If I could only have the assurance that my call had been inspired most of my other worries would be dissipated. . . .I knew that I must have His acceptance before I could go on. I stumbled up the hill and onto the mountain, as the way became rough. I faltered some as the way became steep. No paths were there to follow; I climbed on and on. Never had I prayed before as I now prayed. What I wanted and felt I must have was an assurance that I was acceptable to the Lord. I told Him that I neither wanted nor was worthy of a vision or appearance of angels or any special manifestation. I wanted only the calm peaceful assurance that my offering was accepted. Never before had I been tortured as I was now being tortured. And the assurance did not come. . . .


I mentally beat myself and chastised myself and accused myself. As the sun came up and moved in the sky I moved with it, lying in the sun, and still I received no relief. I sat up on the cliff and strange thoughts came to me: all this anguish and suffering could be ended so easily from this high cliff and then came to my mind the temptations of the Master when he was tempted to cast Himself down--then I was ashamed for having placed myself in a comparable position and trying to be dramatic. . . . I was filled with remorse because I had permitted myself to place myself . . . in a position comparable, in a small degree, to the position the Saviour found Himself in when He was tempted, and . . . I felt I had cheapened the experiences of the Lord, having compared mine with His. Again I challenged myself and told myself that I was only trying to be dramatic and sorry for myself.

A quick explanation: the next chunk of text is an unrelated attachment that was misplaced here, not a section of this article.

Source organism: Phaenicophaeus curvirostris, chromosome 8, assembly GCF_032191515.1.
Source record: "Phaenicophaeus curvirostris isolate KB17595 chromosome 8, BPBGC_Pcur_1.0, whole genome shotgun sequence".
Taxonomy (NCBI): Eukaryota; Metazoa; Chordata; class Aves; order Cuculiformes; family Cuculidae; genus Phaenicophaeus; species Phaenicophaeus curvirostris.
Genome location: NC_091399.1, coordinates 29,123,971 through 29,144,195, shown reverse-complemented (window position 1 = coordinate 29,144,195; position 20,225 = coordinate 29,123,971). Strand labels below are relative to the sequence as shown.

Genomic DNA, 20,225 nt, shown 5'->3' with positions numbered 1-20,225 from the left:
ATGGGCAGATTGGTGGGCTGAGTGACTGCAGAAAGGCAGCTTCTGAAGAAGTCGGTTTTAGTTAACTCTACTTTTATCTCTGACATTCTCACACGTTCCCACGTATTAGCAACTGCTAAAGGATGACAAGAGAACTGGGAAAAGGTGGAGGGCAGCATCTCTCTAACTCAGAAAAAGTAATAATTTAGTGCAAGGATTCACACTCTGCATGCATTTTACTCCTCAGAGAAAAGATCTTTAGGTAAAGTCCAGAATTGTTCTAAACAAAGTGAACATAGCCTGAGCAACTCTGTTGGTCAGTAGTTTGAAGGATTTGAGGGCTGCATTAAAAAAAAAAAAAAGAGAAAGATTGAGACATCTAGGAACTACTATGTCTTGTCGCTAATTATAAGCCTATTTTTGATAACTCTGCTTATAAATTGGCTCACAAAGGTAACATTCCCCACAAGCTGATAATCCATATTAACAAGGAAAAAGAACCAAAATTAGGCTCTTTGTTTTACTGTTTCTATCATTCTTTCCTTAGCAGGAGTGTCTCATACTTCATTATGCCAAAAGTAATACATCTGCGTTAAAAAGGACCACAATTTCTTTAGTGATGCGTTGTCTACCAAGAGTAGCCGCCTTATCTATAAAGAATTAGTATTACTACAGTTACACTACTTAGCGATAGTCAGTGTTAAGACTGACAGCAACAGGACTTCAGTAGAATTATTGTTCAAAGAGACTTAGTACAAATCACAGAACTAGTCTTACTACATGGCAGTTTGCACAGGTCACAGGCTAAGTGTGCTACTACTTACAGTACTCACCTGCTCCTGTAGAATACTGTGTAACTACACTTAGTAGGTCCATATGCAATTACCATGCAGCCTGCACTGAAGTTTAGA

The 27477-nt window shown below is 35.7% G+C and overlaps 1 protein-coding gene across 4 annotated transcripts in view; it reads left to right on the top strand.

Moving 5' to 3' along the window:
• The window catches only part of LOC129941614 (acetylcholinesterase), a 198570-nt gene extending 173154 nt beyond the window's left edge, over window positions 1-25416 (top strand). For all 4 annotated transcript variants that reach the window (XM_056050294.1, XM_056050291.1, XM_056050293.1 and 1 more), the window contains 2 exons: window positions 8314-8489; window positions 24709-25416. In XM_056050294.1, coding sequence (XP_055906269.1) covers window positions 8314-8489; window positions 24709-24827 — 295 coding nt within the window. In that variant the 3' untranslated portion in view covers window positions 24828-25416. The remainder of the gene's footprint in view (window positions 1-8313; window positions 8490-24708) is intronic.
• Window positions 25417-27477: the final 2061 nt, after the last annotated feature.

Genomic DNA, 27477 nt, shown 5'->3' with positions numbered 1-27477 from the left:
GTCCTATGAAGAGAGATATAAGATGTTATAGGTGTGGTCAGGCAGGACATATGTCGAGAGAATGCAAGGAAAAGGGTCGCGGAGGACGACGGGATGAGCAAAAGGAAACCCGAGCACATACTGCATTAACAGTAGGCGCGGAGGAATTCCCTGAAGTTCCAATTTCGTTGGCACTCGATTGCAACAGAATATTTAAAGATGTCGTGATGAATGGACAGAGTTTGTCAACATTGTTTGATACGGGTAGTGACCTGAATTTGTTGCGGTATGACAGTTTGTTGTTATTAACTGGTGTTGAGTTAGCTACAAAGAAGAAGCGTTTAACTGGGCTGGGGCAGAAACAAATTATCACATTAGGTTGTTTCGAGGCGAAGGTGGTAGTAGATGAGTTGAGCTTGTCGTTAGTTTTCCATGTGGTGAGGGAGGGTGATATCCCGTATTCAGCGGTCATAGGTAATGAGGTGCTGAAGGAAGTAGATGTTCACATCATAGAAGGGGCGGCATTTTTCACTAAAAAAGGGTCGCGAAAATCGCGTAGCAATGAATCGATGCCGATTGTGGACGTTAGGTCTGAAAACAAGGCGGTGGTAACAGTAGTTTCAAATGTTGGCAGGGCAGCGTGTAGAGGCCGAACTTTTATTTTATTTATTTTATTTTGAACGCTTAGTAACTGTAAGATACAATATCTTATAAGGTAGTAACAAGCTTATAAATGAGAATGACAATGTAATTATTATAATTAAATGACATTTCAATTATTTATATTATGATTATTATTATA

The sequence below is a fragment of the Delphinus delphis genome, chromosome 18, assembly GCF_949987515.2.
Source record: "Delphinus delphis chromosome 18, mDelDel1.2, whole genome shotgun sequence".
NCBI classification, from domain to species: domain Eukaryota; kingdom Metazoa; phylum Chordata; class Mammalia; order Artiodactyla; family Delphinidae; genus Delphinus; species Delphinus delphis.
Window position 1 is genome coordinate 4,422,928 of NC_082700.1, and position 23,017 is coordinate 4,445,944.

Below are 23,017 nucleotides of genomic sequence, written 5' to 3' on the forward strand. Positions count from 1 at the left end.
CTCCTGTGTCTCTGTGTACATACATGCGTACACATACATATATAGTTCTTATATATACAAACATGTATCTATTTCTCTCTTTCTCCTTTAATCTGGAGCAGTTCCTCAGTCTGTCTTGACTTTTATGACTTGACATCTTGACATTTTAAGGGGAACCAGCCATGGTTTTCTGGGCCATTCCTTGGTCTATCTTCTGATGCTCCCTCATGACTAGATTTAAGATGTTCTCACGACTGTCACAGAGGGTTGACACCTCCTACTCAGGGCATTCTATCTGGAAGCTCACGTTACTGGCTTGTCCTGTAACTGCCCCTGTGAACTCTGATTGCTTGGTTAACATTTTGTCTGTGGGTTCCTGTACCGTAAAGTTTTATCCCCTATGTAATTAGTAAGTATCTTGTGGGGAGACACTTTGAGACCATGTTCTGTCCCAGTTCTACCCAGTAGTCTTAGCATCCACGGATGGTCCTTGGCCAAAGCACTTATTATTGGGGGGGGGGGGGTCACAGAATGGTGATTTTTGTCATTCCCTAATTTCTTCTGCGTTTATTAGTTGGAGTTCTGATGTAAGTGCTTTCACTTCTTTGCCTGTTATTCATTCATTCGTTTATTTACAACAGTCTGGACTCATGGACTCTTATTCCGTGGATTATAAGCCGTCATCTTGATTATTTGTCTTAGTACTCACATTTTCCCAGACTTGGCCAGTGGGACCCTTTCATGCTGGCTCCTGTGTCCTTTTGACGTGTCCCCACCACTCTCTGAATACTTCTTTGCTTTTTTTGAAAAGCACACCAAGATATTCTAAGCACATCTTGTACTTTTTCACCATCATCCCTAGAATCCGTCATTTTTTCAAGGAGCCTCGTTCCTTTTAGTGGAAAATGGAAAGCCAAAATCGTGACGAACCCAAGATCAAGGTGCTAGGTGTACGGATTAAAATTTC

. . . I lay on the cool earth. The thought came that I might take cold, but what did it matter now. There was one great desire, to get a testimony of my calling, to know that it was not human and inspired by ulterior motives, kindly as they might be. How I prayed! How I suffered! How I wept! How I struggled! [Edward L. Kimball and Andrew E. Kimball, Jr., Spencer W. Kimball (Salt Lake City: Bookcraft, 1977), p. 192–95]